Record labels rush to IPO amid music streaming boom

Illustration: Caresse Haaser, Rebecca Zisser / Axios

An explosion in people paying for music via streaming services is helping to revive the decades-old record label business, which is now preparing for a slew of public offerings.

Why it matters: "There hasn't been this much optimism in the music business since the invention of the CD," says Ross Gerber, co-founder, president and CEO of Gerber Kawasaki Wealth and Investment Management.

National newspapers thrive while local outlets struggle to survive

Illustration: Sarah Grillo/Axios

While big national newspapers grow stronger, local newspaper chains that have for decades kept the vast majority of the country informed are combusting.

Why it matters: The inequity between giants like the New York Times and the Wall Street Journal and their local counterparts represents a growing problem in America as local communities no longer have the power to set the agenda for the news that most affects them.

Jury to deliberate in Weinstein trial without police witnesses

Harvey Weinstein. Photo: Stephanie Keith/Getty Images.

A jury will begin deliberations in Harvey Weinstein's rape trial on Tuesday without testimony from any police witnesses, the Wall Street Journal reports.

Why it matters: Prosecutors called 28 people to testify throughout the trial, including six women who've accused Weinstein of sexual misconduct. But none of the witnesses were law-enforcement officers. Police witnesses add context to cases that could sway how jurors view the case.

Facebook says political candidates can use paid memes

Photo: Chesnot/Getty Images

Facebook said Friday that political candidates, campaigns and groups can use paid branded content across its platforms, a clarification prompted by a move from Michael Bloomberg's campaign to pay top Instagram influencers to post memes on its behalf.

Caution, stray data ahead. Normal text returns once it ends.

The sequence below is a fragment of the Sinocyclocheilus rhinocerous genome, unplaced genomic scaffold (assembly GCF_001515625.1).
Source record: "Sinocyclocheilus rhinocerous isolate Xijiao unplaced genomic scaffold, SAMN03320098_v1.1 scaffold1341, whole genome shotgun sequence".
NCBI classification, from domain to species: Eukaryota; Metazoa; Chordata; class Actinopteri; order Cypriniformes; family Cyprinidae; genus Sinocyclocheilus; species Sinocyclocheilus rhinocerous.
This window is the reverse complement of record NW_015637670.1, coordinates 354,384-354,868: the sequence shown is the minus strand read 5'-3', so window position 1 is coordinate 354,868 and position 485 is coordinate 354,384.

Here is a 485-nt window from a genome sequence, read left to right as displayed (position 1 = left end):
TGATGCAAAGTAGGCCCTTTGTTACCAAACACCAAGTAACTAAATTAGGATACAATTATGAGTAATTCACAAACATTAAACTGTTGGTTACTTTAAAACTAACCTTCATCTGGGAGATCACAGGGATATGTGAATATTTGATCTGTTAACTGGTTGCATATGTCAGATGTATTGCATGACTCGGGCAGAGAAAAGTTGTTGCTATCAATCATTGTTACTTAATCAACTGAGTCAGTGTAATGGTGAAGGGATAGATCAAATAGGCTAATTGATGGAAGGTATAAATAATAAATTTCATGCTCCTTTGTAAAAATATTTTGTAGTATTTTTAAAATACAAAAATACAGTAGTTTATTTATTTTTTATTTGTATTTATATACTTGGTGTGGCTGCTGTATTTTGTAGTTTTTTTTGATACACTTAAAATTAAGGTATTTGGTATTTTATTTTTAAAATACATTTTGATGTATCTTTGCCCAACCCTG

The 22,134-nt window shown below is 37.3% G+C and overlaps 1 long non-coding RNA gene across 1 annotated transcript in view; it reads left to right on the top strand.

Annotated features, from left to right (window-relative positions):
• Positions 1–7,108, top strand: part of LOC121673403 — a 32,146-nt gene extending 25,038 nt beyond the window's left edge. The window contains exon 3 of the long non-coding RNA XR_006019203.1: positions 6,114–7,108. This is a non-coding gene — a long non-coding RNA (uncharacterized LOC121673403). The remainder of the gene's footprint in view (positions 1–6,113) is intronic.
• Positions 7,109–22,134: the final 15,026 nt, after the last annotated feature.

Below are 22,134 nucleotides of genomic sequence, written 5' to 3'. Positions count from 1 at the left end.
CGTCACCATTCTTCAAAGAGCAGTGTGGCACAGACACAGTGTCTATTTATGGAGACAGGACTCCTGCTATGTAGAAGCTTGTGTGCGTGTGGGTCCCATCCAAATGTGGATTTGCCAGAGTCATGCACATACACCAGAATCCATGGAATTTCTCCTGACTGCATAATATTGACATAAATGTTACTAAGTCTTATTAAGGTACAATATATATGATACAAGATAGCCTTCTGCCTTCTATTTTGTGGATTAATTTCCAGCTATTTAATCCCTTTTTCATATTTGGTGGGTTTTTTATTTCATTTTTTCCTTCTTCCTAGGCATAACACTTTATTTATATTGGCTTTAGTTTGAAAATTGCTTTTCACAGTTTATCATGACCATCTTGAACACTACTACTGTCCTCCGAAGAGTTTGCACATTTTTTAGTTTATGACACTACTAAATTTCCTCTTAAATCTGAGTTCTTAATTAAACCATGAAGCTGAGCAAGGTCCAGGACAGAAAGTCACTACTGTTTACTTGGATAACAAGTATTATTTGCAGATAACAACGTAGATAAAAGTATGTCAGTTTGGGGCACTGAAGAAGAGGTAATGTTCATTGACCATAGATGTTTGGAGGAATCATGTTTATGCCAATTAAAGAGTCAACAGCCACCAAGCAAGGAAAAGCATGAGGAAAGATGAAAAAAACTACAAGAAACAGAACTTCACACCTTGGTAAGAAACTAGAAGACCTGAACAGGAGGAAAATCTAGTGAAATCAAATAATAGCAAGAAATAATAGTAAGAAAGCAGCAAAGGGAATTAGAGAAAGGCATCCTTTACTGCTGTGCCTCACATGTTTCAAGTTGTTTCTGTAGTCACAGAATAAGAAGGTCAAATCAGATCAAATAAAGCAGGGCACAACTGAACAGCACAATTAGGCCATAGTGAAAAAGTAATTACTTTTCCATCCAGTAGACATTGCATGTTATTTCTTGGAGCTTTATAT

The big picture: Its policy didn't explicitly state that it was OK for candidates to use branded content posts, but after hearing from various campaigns about the issue, Facebook moved to clarify its stance.

Local publishing giant McClatchy files for bankruptcy

The Sacarmento Bee is one of the many local newspapers owned and operated by McClatchy. Photo: Justin Sullivan/Getty Images

McClatchy announced Thursday that it voluntarily filed for bankruptcy to allow the company to restructure its debt and pension obligations.

Why it matters: The bankruptcy ends family control of one of the largest newspaper publishers in the country. It will also hand the company to creditors, who "have expressed support for independent journalism," McClatchy DC writes.

Spotify to pay up to $196 million in cash for The Ringer

Bill Simmons. Photo: Mike Windle / Staff/Getty Images

Spotify disclosed in an SEC filing Wednesday that it is paying up to $196 million for The Ringer, a sports media company founded by former ESPN personality Bill Simmons.

Why it matters: It's a solid payout for The Ringer, which was created just four years ago. The Ringer's podcast revenues surpassed $15 million in 2018, and the company says it's profitable.